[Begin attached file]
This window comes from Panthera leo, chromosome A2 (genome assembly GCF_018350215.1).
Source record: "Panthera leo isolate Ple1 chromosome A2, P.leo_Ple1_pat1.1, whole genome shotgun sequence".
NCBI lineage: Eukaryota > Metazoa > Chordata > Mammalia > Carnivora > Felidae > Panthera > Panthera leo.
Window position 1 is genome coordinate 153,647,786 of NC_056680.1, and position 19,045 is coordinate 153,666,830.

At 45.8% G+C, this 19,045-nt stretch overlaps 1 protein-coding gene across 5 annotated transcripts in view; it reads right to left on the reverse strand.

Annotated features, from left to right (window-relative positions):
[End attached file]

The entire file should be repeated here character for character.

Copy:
This window comes from Panthera leo, chromosome A2 (genome assembly GCF_018350215.1).
Source record: "Panthera leo isolate Ple1 chromosome A2, P.leo_Ple1_pat1.1, whole genome shotgun sequence".
NCBI lineage: Eukaryota > Metazoa > Chordata > Mammalia > Carnivora > Felidae > Panthera > Panthera leo.
Window position 1 is genome coordinate 153,647,786 of NC_056680.1, and position 19,045 is coordinate 153,666,830.

At 45.8% G+C, this 19,045-nt stretch overlaps 1 protein-coding gene across 5 annotated transcripts in view; it reads right to left on the reverse strand.

Annotated features, from left to right (window-relative positions):